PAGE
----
As per our analysis, if anti-dumping duty is announced in the near future, it will impact about 10,000 MW of pipeline projects. Imposition of 30% duty will increase project cost by about 18%. Developers, already struggling with price rises due to GST and import duties, have no room to absorb additional costs. Unless these projects are grandfathered or the DISCOMs are willing to renegotiate PPAs, the risk of project abandonment for many of these projects is very high. The sector is already reeling from a slowdown in new project procurement and petition has increased uncertainty about the future of upcoming tenders.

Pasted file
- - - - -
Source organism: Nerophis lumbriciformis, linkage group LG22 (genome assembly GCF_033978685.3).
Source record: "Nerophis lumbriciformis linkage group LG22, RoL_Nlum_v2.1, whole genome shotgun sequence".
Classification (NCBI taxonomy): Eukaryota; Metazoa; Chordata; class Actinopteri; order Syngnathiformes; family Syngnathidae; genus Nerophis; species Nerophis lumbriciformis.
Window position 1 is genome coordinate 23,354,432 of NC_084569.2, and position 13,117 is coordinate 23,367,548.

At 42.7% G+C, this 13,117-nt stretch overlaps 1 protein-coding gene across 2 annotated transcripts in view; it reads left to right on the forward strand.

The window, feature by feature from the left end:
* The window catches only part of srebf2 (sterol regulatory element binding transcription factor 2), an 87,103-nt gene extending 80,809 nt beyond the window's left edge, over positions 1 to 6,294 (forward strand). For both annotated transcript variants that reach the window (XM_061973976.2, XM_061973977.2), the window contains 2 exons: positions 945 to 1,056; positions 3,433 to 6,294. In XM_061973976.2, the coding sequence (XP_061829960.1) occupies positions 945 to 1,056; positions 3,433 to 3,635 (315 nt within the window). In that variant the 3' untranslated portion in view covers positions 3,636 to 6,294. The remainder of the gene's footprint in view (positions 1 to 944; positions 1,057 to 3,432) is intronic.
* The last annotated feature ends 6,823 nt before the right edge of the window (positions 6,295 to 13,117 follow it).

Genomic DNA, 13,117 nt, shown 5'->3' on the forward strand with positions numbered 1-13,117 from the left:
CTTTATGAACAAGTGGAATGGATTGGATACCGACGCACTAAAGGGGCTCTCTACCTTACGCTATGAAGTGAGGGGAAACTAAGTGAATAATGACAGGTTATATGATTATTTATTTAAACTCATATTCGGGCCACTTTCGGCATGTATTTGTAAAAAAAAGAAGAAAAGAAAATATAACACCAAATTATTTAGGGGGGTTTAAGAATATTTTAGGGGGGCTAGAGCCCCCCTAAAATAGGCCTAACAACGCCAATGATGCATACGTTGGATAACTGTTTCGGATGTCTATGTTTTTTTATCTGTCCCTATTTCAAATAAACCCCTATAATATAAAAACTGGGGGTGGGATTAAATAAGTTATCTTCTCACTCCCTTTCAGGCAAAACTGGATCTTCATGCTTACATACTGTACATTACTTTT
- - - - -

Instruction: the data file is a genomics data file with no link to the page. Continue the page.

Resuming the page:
The government faces a tough task of striking a right balance between the ambitious ‘National Solar Mission’ and ‘Make in India’ initiative. In our opinion, the imposition of anti-dumping duty will significantly disrupt the former without giving any material impetus to the latter.

Please read our full report on anti-dumping duty and its impact on different stakeholders.


Recently, there was a news report that the Indian government wants to issue a single 20 GW solar tender to boost solar project development and domestic manufacturing. R.K. Singh, the new Minister for Power and New and Renewable Energy, has also publicly stated that he wants to auction 4.5 GW of wind power contracts in the next few months followed by 20 GW in the next two years for expediting achievement of ambitious clean energy targets.